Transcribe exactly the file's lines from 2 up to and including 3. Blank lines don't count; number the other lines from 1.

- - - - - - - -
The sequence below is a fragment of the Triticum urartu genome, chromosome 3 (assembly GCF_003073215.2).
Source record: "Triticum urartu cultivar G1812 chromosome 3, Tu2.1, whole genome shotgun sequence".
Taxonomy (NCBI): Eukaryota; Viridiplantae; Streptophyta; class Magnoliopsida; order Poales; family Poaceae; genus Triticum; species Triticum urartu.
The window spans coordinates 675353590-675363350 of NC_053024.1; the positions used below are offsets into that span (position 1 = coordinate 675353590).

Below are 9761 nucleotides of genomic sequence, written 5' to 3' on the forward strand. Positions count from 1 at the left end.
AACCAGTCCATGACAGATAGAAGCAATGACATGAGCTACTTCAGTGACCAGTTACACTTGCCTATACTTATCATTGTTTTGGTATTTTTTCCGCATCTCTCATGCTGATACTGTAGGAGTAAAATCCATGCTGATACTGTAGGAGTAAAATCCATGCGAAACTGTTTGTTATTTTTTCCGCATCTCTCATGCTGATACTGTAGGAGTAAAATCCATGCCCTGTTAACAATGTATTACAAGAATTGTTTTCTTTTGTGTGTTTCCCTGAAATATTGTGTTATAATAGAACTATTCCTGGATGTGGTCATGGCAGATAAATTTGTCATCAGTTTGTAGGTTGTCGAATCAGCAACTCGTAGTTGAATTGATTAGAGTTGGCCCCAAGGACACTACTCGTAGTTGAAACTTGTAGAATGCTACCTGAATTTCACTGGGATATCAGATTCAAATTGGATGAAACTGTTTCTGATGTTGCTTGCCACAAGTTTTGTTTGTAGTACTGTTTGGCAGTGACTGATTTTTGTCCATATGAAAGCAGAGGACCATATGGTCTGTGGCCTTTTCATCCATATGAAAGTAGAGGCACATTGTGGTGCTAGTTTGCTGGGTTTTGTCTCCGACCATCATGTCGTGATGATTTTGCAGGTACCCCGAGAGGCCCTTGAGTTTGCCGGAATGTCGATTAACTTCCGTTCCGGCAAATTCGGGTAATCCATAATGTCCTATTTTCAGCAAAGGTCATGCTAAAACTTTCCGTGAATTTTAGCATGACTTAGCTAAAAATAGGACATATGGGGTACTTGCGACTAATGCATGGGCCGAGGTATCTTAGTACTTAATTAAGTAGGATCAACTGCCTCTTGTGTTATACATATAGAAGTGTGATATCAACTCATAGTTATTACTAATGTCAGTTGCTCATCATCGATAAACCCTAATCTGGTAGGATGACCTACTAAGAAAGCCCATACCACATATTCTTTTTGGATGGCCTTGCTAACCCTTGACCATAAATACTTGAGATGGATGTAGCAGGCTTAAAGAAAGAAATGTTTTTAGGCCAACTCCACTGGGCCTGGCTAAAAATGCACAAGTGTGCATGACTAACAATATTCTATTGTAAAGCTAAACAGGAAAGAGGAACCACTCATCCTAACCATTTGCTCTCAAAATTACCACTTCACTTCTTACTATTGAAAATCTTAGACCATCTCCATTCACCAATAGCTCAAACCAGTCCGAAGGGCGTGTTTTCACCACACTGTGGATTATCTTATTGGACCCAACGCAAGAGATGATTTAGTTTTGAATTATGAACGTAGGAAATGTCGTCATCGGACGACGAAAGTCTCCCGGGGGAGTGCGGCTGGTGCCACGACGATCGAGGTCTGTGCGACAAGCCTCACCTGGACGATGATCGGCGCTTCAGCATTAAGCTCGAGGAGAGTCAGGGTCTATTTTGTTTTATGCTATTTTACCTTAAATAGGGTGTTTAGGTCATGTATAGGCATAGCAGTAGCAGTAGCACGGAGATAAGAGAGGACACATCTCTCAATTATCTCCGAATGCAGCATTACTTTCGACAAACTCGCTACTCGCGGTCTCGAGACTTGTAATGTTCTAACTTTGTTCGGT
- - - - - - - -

Source record: "Triticum urartu cultivar G1812 chromosome 3, Tu2.1, whole genome shotgun sequence".
Taxonomy (NCBI): Eukaryota; Viridiplantae; Streptophyta; class Magnoliopsida; order Poales; family Poaceae; genus Triticum; species Triticum urartu.